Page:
Treating themes, such as Feminism, Civil Rights, the Depression, Beauty, Death, etc., as actual characters is a super fun practice in writing.
You can go as far as including an actor in your script that personifies your theme. Complete a character breakdown and backstory for the character, including giving them a name. Imagine Feminism being named Candy. (So much fun to be had there!) Give your character a personality by adding in habits or rituals.
Here are a few habits Death may practice depending on the personality to be portrayed:
She keeps a compact mirror and lipstick handy. She methodically applies lipstick whenever she is about to take a life.
He keeps a pair of dice in hand, but never rolls them.
She's always reading, and you're never sure if she's listening to anyone.
Props with Purpose
Most of us will not personify our themes into full-blown abstract characters. Instead, consider using props to represent themes. Though it's a seemingly more subtle approach, a prop provides opportunities for our characters to physically interact with the symbol you assign to your theme.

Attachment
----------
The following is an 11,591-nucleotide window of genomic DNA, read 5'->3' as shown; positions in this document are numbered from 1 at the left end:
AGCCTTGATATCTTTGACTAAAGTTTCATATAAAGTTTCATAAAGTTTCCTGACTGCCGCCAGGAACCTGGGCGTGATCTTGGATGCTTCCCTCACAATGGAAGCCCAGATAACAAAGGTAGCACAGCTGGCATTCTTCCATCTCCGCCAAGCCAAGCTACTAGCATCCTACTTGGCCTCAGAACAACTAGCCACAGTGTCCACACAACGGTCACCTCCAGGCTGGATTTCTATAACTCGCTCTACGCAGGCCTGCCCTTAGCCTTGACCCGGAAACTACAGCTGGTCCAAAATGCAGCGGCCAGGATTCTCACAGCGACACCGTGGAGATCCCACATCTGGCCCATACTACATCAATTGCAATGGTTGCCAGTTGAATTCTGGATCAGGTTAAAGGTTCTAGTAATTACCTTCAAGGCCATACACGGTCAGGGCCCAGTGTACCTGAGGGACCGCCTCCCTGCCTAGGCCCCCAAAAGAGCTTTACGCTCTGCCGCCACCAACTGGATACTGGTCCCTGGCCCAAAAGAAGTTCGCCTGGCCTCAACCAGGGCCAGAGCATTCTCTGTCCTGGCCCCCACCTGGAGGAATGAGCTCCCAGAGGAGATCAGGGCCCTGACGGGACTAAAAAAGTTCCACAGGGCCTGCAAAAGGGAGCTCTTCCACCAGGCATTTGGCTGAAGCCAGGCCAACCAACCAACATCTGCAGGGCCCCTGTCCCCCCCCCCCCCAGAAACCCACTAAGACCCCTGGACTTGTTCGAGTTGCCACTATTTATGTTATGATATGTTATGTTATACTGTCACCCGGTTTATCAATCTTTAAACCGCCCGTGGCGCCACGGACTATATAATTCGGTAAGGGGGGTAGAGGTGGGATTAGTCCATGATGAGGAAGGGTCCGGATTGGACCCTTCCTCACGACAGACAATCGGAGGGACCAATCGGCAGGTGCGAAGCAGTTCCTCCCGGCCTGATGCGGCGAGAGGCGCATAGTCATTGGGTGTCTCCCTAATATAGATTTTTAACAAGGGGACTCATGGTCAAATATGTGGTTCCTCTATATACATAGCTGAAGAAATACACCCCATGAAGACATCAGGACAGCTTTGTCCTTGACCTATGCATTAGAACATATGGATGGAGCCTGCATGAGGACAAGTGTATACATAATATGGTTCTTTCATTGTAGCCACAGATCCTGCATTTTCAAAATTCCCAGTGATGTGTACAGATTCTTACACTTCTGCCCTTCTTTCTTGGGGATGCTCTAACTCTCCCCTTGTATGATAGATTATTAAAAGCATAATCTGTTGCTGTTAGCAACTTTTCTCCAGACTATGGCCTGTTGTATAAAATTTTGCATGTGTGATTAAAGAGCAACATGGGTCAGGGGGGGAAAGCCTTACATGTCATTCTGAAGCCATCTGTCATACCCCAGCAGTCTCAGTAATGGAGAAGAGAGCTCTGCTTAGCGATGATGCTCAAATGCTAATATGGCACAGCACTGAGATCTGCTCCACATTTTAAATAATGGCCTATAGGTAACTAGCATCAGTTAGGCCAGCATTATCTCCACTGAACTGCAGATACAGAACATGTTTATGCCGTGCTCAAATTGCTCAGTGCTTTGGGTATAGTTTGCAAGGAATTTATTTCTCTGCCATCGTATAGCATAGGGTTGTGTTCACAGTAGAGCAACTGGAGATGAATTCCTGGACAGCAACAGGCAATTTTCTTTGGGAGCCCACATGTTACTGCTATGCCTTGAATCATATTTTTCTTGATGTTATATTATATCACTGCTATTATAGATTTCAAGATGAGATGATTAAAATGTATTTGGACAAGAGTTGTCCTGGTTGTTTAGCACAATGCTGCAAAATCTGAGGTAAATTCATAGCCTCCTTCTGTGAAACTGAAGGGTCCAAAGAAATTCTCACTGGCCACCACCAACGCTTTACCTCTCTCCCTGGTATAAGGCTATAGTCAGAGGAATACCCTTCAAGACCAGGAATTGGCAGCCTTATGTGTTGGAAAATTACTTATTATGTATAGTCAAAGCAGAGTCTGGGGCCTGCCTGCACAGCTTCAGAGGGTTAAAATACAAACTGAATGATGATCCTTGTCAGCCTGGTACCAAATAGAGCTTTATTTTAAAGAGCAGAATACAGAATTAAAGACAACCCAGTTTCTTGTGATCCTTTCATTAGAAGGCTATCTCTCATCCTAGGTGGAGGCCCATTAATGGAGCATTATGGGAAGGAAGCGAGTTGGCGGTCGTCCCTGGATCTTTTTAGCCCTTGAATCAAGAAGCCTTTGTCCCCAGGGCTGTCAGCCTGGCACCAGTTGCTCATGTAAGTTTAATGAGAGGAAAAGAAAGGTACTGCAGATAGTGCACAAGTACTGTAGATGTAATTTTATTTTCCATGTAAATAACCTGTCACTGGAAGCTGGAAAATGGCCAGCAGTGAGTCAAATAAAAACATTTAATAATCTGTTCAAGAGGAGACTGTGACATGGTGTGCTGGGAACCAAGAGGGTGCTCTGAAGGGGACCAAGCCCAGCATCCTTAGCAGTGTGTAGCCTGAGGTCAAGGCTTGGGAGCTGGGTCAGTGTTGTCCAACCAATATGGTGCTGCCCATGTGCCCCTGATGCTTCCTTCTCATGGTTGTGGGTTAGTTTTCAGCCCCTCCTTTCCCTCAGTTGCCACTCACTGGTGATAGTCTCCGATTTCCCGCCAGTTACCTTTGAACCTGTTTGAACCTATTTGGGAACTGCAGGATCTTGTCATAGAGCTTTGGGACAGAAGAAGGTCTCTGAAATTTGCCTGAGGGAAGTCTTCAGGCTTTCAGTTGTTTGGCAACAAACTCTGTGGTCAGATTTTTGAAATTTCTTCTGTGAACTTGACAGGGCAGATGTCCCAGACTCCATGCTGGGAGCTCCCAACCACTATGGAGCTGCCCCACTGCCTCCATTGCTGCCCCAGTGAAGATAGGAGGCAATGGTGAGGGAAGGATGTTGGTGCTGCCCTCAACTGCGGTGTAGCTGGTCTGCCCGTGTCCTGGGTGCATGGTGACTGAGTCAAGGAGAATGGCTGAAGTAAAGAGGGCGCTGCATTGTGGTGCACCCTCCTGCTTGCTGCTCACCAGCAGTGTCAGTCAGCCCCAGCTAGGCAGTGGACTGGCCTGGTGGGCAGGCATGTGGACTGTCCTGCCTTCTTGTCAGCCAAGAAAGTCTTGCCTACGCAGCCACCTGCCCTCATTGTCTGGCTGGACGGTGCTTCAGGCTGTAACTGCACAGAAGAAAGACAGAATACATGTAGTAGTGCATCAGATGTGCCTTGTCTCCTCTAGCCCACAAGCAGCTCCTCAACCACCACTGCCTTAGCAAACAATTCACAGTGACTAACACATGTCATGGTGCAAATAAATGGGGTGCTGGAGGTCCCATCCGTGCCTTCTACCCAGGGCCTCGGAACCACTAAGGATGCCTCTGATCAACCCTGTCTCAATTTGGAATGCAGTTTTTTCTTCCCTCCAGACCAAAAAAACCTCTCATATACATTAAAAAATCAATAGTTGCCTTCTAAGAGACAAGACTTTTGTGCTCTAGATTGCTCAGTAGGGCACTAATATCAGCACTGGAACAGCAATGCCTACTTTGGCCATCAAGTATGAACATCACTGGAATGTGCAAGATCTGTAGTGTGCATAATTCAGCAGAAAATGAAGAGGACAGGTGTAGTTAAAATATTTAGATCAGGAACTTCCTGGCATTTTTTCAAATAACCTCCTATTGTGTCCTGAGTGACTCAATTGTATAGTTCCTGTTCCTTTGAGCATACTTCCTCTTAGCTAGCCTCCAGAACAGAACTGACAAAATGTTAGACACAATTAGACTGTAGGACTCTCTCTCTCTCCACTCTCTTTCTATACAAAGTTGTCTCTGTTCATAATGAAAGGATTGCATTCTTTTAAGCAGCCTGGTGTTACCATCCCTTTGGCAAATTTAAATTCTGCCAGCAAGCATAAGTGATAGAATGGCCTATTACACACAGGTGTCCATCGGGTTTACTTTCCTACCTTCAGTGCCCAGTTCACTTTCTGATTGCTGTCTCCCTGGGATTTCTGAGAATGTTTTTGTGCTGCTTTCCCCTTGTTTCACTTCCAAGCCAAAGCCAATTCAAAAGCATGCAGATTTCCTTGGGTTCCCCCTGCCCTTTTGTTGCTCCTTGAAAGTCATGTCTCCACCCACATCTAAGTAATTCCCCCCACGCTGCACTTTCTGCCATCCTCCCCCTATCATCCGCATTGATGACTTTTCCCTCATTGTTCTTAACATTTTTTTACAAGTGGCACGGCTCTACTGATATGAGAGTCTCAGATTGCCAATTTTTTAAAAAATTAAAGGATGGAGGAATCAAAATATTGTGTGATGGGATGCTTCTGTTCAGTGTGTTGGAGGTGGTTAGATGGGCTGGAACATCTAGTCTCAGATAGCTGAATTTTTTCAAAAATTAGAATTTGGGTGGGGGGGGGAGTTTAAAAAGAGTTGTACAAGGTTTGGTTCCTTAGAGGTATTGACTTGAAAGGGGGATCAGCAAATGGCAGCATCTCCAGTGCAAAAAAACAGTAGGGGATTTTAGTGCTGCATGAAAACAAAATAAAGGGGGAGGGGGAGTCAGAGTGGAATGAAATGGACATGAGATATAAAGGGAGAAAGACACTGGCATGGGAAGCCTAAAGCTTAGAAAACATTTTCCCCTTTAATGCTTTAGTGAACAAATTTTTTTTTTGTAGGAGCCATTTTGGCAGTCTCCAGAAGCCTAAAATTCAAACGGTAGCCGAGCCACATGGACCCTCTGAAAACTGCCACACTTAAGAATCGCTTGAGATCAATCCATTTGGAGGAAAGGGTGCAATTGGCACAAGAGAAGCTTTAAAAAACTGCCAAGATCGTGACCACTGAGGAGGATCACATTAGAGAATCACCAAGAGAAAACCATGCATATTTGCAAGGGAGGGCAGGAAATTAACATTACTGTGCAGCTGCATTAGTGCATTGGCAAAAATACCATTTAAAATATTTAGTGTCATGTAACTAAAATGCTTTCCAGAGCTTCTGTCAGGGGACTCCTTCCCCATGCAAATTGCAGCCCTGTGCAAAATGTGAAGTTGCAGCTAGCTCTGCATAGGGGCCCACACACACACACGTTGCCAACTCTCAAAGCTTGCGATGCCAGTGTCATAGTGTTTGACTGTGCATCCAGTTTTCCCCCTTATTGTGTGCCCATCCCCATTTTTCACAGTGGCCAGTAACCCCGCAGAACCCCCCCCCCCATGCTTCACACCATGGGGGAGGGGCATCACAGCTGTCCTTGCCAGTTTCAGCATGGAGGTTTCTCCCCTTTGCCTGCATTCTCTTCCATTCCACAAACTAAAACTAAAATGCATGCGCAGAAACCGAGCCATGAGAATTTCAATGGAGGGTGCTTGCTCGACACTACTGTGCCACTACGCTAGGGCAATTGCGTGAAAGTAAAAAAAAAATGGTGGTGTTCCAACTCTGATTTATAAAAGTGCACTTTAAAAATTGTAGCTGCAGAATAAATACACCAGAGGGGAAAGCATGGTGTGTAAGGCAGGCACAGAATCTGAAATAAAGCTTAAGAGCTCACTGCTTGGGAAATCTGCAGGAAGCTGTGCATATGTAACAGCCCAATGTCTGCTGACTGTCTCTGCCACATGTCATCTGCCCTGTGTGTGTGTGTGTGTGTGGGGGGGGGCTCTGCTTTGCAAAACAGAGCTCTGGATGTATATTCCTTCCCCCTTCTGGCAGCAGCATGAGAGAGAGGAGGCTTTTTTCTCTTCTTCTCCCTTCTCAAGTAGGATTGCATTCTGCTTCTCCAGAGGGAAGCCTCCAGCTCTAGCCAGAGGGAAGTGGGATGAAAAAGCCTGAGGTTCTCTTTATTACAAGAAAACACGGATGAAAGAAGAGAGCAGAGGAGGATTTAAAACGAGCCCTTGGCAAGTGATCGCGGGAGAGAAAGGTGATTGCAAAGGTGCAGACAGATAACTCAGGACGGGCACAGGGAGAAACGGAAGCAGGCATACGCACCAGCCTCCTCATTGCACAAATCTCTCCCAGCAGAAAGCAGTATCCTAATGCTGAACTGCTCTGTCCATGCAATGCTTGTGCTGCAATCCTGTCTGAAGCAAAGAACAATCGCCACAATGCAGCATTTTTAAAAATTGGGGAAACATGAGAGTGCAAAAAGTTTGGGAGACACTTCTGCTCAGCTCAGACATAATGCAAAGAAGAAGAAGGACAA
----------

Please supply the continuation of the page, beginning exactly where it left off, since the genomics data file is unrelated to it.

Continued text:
Imagine Lipstick as a symbol of Power. A character breakdown for Susie may include this description: Susie keeps a compact mirror and lipstick handy. She methodically applies lipstick whenever she is about to take over a situation or conversation.
Love may be symbolized by Dice. We see that Lewis always keeps a pair of dice handy, but never rolls them.
You can treat a prop like a character in your prep: give it an backstory, including an age and a name. Do everything to the prop you would a human character. Put it at risk, give it a desire or need, and take it on a journey where change is important.